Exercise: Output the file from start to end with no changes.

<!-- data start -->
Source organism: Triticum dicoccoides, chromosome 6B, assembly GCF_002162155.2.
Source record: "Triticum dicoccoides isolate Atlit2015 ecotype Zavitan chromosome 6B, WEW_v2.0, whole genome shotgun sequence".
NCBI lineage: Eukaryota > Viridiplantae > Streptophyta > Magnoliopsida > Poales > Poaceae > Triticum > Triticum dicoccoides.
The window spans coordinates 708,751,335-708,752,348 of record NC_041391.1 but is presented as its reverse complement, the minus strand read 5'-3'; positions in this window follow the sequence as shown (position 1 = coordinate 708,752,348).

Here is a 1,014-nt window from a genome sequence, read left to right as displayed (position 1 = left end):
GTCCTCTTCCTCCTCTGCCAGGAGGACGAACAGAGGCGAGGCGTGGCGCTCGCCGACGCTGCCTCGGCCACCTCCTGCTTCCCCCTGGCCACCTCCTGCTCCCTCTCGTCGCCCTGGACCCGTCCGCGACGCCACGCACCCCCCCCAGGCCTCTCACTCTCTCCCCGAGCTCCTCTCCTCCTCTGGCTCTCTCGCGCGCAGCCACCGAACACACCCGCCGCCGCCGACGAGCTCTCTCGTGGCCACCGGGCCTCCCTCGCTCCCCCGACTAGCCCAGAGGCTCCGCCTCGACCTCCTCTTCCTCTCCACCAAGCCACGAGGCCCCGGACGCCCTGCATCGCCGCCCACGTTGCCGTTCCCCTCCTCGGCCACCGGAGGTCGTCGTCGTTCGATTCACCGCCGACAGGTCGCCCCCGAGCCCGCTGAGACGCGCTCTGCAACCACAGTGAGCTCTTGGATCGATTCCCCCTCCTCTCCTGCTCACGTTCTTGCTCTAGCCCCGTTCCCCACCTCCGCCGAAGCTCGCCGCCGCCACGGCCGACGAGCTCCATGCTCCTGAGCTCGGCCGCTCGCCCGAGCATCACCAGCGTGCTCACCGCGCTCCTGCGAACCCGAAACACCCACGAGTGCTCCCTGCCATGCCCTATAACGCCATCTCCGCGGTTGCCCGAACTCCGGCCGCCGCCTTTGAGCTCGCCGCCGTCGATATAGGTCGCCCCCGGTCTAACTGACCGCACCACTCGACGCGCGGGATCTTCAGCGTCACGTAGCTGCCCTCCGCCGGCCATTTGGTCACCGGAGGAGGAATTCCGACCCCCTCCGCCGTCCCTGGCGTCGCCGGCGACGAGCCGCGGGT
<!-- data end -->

Source organism: Triticum dicoccoides, chromosome 6B, assembly GCF_002162155.2.
Source record: "Triticum dicoccoides isolate Atlit2015 ecotype Zavitan chromosome 6B, WEW_v2.0, whole genome shotgun sequence".
NCBI lineage: Eukaryota > Viridiplantae > Streptophyta > Magnoliopsida > Poales > Poaceae > Triticum > Triticum dicoccoides.
The window spans coordinates 708,751,335-708,752,348 of record NC_041391.1 but is presented as its reverse complement, the minus strand read 5'-3'; positions in this window follow the sequence as shown (position 1 = coordinate 708,752,348).

Here is a 1,014-nt window from a genome sequence, read left to right as displayed (position 1 = left end):
GTCCTCTTCCTCCTCTGCCAGGAGGACGAACAGAGGCGAGGCGTGGCGCTCGCCGACGCTGCCTCGGCCACCTCCTGCTTCCCCCTGGCCACCTCCTGCTCCCTCTCGTCGCCCTGGACCCGTCCGCGACGCCACGCACCCCCCCCAGGCCTCTCACTCTCTCCCCGAGCTCCTCTCCTCCTCTGGCTCTCTCGCGCGCAGCCACCGAACACACCCGCCGCCGCCGACGAGCTCTCTCGTGGCCACCGGGCCTCCCTCGCTCCCCCGACTAGCCCAGAGGCTCCGCCTCGACCTCCTCTTCCTCTCCACCAAGCCACGAGGCCCCGGACGCCCTGCATCGCCGCCCACGTTGCCGTTCCCCTCCTCGGCCACCGGAGGTCGTCGTCGTTCGATTCACCGCCGACAGGTCGCCCCCGAGCCCGCTGAGACGCGCTCTGCAACCACAGTGAGCTCTTGGATCGATTCCCCCTCCTCTCCTGCTCACGTTCTTGCTCTAGCCCCGTTCCCCACCTCCGCCGAAGCTCGCCGCCGCCACGGCCGACGAGCTCCATGCTCCTGAGCTCGGCCGCTCGCCCGAGCATCACCAGCGTGCTCACCGCGCTCCTGCGAACCCGAAACACCCACGAGTGCTCCCTGCCATGCCCTATAACGCCATCTCCGCGGTTGCCCGAACTCCGGCCGCCGCCTTTGAGCTCGCCGCCGTCGATATAGGTCGCCCCCGGTCTAACTGACCGCACCACTCGACGCGCGGGATCTTCAGCGTCACGTAGCTGCCCTCCGCCGGCCATTTGGTCACCGGAGGAGGAATTCCGACCCCCTCCGCCGTCCCTGGCGTCGCCGGCGACGAGCCGCGGGT